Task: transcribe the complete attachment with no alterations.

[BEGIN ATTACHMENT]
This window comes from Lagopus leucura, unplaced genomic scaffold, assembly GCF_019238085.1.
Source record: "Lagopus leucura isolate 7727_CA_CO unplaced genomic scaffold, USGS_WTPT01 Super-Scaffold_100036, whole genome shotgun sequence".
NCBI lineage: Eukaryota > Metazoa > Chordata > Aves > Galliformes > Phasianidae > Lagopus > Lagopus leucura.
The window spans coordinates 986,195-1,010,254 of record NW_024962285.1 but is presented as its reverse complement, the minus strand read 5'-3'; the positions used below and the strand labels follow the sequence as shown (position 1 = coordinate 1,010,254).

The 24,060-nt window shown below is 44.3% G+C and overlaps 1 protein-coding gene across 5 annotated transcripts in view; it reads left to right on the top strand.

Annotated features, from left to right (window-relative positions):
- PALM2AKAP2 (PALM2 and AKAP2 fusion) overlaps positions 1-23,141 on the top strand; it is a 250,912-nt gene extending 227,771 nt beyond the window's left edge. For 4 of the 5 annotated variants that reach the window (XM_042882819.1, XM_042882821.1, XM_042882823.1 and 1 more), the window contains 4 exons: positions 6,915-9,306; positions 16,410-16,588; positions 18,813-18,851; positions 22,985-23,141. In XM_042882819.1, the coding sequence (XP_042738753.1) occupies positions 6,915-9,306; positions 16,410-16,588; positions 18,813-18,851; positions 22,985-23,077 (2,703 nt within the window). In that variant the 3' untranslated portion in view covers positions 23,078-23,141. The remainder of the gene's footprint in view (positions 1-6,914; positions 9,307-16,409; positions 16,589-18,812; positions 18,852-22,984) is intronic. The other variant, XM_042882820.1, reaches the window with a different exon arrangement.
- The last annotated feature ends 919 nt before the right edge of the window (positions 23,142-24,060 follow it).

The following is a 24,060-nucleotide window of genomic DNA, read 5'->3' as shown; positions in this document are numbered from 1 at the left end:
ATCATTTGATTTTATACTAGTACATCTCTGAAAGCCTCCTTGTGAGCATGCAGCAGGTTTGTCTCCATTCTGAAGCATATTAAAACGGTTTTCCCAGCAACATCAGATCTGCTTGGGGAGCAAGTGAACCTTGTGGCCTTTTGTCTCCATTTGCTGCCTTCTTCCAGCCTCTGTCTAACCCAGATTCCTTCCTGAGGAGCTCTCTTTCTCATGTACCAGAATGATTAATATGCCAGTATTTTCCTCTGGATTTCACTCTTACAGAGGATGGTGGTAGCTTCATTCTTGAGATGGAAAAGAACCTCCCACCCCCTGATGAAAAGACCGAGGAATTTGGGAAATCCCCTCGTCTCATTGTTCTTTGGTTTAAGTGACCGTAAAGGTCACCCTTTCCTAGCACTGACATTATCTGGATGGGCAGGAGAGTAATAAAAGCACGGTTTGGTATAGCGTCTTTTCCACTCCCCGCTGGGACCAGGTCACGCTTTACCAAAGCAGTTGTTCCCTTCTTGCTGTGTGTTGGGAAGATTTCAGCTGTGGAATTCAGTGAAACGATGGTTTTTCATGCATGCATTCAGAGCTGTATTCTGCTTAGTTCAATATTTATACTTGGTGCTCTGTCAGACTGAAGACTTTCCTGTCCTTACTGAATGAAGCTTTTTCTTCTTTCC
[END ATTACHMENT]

This window comes from Lagopus leucura, unplaced genomic scaffold, assembly GCF_019238085.1.
Source record: "Lagopus leucura isolate 7727_CA_CO unplaced genomic scaffold, USGS_WTPT01 Super-Scaffold_100036, whole genome shotgun sequence".
NCBI lineage: Eukaryota > Metazoa > Chordata > Aves > Galliformes > Phasianidae > Lagopus > Lagopus leucura.
The window spans coordinates 986,195-1,010,254 of record NW_024962285.1 but is presented as its reverse complement, the minus strand read 5'-3'; the positions used below and the strand labels follow the sequence as shown (position 1 = coordinate 1,010,254).

The 24,060-nt window shown below is 44.3% G+C and overlaps 1 protein-coding gene across 5 annotated transcripts in view; it reads left to right on the top strand.

Annotated features, from left to right (window-relative positions):
- PALM2AKAP2 (PALM2 and AKAP2 fusion) overlaps positions 1-23,141 on the top strand; it is a 250,912-nt gene extending 227,771 nt beyond the window's left edge. For 4 of the 5 annotated variants that reach the window (XM_042882819.1, XM_042882821.1, XM_042882823.1 and 1 more), the window contains 4 exons: positions 6,915-9,306; positions 16,410-16,588; positions 18,813-18,851; positions 22,985-23,141. In XM_042882819.1, the coding sequence (XP_042738753.1) occupies positions 6,915-9,306; positions 16,410-16,588; positions 18,813-18,851; positions 22,985-23,077 (2,703 nt within the window). In that variant the 3' untranslated portion in view covers positions 23,078-23,141. The remainder of the gene's footprint in view (positions 1-6,914; positions 9,307-16,409; positions 16,589-18,812; positions 18,852-22,984) is intronic. The other variant, XM_042882820.1, reaches the window with a different exon arrangement.
- The last annotated feature ends 919 nt before the right edge of the window (positions 23,142-24,060 follow it).

The following is a 24,060-nucleotide window of genomic DNA, read 5'->3' as shown; positions in this document are numbered from 1 at the left end:
ATCATTTGATTTTATACTAGTACATCTCTGAAAGCCTCCTTGTGAGCATGCAGCAGGTTTGTCTCCATTCTGAAGCATATTAAAACGGTTTTCCCAGCAACATCAGATCTGCTTGGGGAGCAAGTGAACCTTGTGGCCTTTTGTCTCCATTTGCTGCCTTCTTCCAGCCTCTGTCTAACCCAGATTCCTTCCTGAGGAGCTCTCTTTCTCATGTACCAGAATGATTAATATGCCAGTATTTTCCTCTGGATTTCACTCTTACAGAGGATGGTGGTAGCTTCATTCTTGAGATGGAAAAGAACCTCCCACCCCCTGATGAAAAGACCGAGGAATTTGGGAAATCCCCTCGTCTCATTGTTCTTTGGTTTAAGTGACCGTAAAGGTCACCCTTTCCTAGCACTGACATTATCTGGATGGGCAGGAGAGTAATAAAAGCACGGTTTGGTATAGCGTCTTTTCCACTCCCCGCTGGGACCAGGTCACGCTTTACCAAAGCAGTTGTTCCCTTCTTGCTGTGTGTTGGGAAGATTTCAGCTGTGGAATTCAGTGAAACGATGGTTTTTCATGCATGCATTCAGAGCTGTATTCTGCTTAGTTCAATATTTATACTTGGTGCTCTGTCAGACTGAAGACTTTCCTGTCCTTACTGAATGAAGCTTTTTCTTCTTTCC